Paths are vector-based, not pixel-based, which means they're made up of mathematical points connected by lines and curves, and even though we can see them on the screen while we're working in Photoshop, they don't really exist in the document unless we do something more with them.
A ShapePath itself is a Path with additional properties describing the stroking and filling parameters, such as the stroke width and color, the fill color or gradient, join and cap styles, and so on.
There are several types of layers that can be created: Vector layer—used for placing vector objects into. Pixel layer—used for pixel based editing.
At its simplest a Photoshop path is a line with anchor points at either end. It can be a straight line or it can be curved, depending on how you create it. More-complex paths are made up of multiple segments, each with an anchor point at either end.
Photoshop is based on pixels while Illustrator works using vectors. Photoshop is raster-based and uses pixels to create images. Photoshop is designed for editing and creating photos or raster-based art.
The shape of a pixel is often expressed as a ratio, just like images. So, one to one is square. You can create a number of different image shapes with the same number of pixels, simply by changing the shape of the pixels.
The main difference between vector and raster graphics is that raster graphics are composed of pixels, while vector graphics are composed of paths. A raster graphic, such as a gif or jpeg, is an array of pixels of various colors, which together form an image.
The term pixel is short for "picture element", and pixels are the tiny building blocks that make up all digital images. Much like how a painting is made from individual brush strokes, a digital image is made from individual pixels.
Paths are really useful. Once you've got the hang of using the Pen tool and the other path tools, you can create really complex freehand shapes such as symbols, drawings and icons. You can then turn these shapes into raster images at any resolution! Paths are also great for selecting irregular objects.
In graphics design, a vector path is a drawn or generated outline that represents a series of smooth straight (vector) lines instead of raster dots (or bitmap dots). Therefore, the paths are independent of resolution.
Pixel layers (which are usually simply called layers) let you make alterations to actual image information on a separate layer, preserving your original image, and allow you to combine elements from different images. Open the Layers Palette. To work with layers, you need the Layers palette visible.
Vector graphics are made up of lines and curves defined by mathematical objects called vectors, which describe an image according to its geometric characteristics. Examples of vector graphics elements within After Effects include mask paths, shapes on shape layers, and text on text layers.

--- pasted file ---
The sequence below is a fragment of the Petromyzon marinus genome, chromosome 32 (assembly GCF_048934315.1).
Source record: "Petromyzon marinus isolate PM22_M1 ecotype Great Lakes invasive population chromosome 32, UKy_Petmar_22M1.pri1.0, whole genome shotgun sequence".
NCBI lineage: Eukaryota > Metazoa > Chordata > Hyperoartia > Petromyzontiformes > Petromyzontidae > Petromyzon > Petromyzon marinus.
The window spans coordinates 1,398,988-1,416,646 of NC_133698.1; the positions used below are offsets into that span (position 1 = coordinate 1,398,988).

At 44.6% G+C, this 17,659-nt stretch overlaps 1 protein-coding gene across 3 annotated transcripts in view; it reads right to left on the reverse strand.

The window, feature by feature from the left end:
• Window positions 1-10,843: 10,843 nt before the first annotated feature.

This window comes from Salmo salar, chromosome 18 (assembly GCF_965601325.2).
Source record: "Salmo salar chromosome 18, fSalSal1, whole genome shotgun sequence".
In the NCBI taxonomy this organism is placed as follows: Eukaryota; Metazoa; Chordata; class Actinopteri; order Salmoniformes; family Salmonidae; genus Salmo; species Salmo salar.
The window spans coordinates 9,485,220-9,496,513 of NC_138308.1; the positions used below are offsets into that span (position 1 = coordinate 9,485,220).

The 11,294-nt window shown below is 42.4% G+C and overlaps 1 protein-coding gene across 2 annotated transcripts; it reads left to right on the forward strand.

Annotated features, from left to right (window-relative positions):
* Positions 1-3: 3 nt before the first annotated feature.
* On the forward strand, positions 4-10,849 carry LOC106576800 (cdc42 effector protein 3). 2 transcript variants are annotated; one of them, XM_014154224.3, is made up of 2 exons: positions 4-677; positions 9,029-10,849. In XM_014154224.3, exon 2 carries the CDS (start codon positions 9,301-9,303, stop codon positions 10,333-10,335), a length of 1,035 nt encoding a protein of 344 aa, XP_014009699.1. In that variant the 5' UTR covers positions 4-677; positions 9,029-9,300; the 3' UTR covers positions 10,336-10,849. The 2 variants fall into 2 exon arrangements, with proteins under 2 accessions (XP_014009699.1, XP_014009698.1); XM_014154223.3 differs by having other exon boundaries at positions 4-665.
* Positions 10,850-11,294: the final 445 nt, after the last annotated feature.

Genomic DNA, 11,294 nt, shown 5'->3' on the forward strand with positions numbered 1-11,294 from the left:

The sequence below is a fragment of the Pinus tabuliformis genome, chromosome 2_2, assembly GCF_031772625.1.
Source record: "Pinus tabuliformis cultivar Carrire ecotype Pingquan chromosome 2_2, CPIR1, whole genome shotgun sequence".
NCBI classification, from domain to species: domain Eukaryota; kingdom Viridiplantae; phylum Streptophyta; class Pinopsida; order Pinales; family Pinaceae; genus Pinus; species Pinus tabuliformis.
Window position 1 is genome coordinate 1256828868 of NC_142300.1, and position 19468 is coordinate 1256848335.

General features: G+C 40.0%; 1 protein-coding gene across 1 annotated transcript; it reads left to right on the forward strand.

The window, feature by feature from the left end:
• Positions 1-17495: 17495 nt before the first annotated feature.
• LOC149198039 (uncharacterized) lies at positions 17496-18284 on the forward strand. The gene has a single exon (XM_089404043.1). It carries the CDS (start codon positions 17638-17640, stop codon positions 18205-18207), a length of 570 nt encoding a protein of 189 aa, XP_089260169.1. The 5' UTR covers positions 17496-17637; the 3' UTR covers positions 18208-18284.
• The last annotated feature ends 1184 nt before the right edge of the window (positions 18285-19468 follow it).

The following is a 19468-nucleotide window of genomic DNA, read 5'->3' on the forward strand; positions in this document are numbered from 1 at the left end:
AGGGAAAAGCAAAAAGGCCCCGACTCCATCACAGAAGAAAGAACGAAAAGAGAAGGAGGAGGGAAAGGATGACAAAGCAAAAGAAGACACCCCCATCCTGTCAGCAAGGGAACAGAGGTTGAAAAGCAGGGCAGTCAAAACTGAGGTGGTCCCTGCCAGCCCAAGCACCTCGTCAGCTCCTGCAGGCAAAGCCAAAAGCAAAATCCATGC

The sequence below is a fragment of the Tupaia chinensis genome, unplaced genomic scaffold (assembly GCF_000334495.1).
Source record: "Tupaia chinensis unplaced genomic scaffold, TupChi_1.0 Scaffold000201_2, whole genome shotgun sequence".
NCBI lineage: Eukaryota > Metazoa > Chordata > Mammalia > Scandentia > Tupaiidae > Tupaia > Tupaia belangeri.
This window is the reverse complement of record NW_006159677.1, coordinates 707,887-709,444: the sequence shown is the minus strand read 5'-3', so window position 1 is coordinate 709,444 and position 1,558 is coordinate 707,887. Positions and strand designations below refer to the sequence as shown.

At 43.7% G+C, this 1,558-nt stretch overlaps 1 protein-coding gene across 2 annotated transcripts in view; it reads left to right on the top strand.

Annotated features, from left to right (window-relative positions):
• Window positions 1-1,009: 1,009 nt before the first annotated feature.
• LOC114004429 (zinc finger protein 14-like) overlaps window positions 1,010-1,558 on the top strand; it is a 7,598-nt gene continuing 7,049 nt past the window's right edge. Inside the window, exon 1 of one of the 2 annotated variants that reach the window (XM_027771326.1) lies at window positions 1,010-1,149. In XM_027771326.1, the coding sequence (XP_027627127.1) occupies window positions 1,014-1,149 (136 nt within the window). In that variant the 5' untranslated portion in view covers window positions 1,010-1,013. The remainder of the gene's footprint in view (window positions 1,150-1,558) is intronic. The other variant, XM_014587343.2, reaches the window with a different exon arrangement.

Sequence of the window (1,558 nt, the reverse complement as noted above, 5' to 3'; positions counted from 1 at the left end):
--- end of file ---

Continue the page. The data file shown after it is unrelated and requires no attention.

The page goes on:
Select your shape. From the flyout menu in the Paths palette, select 'Make Work Path…' or Option-click the 'Make work path from selection' button at the bottom of the palette. Set the tolerance based on the complexity of your shape – the simpler the shape, the higher the tolerance. Click OK.
Shape layers contain vector graphics objects called shapes. By default, a shape consists of a path, a stroke, and a fill. (See About paths and Strokes and fills for shapes.) You create shape layers by drawing in the Composition panel with the shape tools or the Pen tool.
Paths have numerous practical applications that can make your artwork look significantly more professional. It's often used by graphic designers to make text follow a curve or make a circle, precisely separate objects from backgrounds, and stylizing type for artistic typography, using Bezier Points.
In digital imaging, a pixel (abbreviated px), pel, or picture element is the smallest addressable element in a raster image, or the smallest addressable element in an all points addressable display device; so it is the smallest controllable element of a picture represented on the screen.
A pixel (short for picture element) is a single point in a picture. On the monitor of a computer, a pixel is usually a square. Every pixel has a color and all the pixels together are the picture.
PIXEL DIMENSIONS are the horizontal and vertical measurements of an image expressed in pixels. The pixel dimensions may be determined by multiplying both the width and the height by the dpi.
Raster images are made of pixels, or tiny dots that use color and tone to produce the image. Pixels appear like little squares on graph paper when the image is zoomed in or enlarged. These images are created by digital cameras, by scanning images into a computer or with raster-based software.
Pixels are tiny coloured squares on a screen and when there are a lot of them together, they make up a pixel based graphic. Vector graphics are mapped out using mathematical equations which calculate where the edges of the shapes sit in relation to one another.